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 Jack the Ripper: A Suspect Guide 
This text is from the E-book Jack the Ripper: A Suspect Guide by Christopher J. Morley (2005). Click here to return to the table of contents. The text is unedited, and any errors or omissions rest with the author. Our thanks go out to Christopher J. Morley for his permission to publish his E-book.

Thomas Murphy

On 13 November 1888 during a thorough police search of all the casual wards and other places of similar character, a man named Thomas Murphy came to the attention of the police when he was noticed behaving suspiciously at the Holborn casual ward. Constables were at once sent to the place and arrested a rough looking fellow, who gave the name of Thomas Murphy. He was taken to the police station at Frederick Street, King's Cross Road, where a search of his person revealed a formidable looking knife with a blade about ten inches long. Murphy was detained on suspicion and questioned. The police proceeded to make inquiries at Woolwich and other places where it was said he had been a sailor. He was released without charge as he was able to prove he was elsewhere at the time of the Whitechapel murders. Murphy was born in 1864 and was said to be of no fixed abode, he was a Sailor from Massachusetts, and was described as 5ft 8"tall, with a fair moustache and a fair complexion.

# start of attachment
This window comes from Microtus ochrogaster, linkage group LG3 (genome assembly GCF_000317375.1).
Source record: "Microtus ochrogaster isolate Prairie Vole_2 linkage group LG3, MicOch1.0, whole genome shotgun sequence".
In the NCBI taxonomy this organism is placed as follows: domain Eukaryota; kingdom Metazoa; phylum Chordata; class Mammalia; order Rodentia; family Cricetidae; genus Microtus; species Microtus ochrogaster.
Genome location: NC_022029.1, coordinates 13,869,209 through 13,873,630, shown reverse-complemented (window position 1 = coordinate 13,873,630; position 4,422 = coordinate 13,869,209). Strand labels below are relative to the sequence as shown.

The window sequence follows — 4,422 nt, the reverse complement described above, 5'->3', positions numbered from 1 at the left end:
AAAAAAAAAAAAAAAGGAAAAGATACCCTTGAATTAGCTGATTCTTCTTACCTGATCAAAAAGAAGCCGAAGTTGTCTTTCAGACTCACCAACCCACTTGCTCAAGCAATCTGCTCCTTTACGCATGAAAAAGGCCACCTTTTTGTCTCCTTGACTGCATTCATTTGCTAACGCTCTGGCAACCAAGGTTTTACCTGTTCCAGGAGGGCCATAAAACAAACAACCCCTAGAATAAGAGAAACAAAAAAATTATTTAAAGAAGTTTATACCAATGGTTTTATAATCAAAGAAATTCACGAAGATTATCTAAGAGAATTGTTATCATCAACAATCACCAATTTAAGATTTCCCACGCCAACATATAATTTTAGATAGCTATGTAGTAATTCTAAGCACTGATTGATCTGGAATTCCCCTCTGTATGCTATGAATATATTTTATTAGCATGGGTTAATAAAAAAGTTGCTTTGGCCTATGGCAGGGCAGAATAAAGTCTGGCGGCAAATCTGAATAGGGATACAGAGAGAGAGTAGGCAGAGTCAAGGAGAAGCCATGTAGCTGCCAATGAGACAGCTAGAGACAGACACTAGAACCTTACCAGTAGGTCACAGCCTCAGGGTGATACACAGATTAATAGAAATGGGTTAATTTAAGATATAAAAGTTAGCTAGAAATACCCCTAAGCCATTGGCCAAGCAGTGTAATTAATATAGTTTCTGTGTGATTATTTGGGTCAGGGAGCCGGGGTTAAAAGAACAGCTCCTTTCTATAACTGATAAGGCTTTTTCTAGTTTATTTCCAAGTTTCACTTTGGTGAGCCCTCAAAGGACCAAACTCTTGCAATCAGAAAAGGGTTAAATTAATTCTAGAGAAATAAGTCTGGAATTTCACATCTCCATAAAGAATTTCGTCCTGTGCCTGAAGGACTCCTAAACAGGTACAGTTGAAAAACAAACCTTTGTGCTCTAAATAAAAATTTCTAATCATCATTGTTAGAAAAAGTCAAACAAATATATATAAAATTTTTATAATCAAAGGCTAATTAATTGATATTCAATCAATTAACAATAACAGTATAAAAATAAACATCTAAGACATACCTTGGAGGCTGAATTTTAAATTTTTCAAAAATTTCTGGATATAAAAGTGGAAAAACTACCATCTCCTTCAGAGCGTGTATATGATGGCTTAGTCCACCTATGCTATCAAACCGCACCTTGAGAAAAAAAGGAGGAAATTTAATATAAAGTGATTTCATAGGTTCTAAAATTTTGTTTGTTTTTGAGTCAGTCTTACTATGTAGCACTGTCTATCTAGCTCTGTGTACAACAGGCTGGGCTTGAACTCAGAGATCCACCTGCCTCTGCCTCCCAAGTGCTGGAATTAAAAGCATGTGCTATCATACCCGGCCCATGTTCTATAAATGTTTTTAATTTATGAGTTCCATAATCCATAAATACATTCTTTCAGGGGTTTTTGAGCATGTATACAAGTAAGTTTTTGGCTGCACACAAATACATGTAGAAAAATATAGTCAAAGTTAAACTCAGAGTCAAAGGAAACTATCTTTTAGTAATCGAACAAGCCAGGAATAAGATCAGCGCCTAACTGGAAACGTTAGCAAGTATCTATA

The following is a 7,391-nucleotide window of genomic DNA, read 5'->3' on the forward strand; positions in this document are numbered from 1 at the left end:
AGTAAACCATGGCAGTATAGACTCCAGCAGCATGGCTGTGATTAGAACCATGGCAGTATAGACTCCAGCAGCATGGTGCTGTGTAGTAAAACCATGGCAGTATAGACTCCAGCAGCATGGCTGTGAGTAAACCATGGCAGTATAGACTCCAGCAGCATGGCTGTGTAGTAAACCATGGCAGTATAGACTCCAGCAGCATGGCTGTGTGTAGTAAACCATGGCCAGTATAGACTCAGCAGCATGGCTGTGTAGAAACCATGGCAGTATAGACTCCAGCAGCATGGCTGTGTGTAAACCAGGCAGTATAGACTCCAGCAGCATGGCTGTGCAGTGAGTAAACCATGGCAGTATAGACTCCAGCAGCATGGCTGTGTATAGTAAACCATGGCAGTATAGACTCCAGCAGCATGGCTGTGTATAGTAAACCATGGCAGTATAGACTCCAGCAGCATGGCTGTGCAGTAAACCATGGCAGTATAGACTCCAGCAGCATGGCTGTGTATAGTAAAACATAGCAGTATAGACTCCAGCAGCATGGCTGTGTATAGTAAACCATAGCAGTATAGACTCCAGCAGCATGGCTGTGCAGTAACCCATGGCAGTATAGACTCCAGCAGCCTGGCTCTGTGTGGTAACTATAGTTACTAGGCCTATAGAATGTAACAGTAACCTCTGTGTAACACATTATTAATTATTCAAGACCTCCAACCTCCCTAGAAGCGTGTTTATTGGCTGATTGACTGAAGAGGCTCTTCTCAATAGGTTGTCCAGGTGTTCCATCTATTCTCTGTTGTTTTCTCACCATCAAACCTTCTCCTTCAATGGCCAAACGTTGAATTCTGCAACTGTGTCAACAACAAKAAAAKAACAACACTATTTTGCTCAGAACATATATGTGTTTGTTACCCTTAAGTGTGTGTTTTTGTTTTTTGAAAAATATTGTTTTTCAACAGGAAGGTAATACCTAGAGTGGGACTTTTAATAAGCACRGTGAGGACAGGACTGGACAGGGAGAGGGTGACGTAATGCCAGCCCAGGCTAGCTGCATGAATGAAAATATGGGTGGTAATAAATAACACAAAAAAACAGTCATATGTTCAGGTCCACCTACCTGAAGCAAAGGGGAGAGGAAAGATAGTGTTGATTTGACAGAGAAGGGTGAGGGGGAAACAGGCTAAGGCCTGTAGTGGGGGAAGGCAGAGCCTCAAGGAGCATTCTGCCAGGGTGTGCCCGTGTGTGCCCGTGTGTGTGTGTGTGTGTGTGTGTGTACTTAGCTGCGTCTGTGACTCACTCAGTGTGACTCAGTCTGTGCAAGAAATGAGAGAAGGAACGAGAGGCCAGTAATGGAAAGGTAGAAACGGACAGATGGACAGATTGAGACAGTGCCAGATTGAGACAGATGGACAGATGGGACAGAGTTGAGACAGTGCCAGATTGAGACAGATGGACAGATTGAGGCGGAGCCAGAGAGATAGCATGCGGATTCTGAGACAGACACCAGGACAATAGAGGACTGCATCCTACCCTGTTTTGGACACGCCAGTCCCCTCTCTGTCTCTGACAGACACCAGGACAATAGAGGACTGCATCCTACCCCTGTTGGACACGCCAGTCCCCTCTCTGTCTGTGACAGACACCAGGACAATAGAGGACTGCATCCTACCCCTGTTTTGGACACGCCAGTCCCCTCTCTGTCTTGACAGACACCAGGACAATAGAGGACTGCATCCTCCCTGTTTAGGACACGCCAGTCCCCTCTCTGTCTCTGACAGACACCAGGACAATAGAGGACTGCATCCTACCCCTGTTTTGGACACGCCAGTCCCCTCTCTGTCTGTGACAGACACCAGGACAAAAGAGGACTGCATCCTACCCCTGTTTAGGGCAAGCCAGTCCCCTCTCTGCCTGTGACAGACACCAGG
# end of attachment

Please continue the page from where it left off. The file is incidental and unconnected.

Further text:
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Related pages:
  Thomas Murphy
       Press Reports: Daily Telegraph - 14 November 1888 
       Press Reports: Evening News - 14 November 1888 
       Press Reports: Morning Advertiser - 14 November 1888 
       Press Reports: Star - 14 November 1888 
       Press Reports: Times [London] - 14 November 1888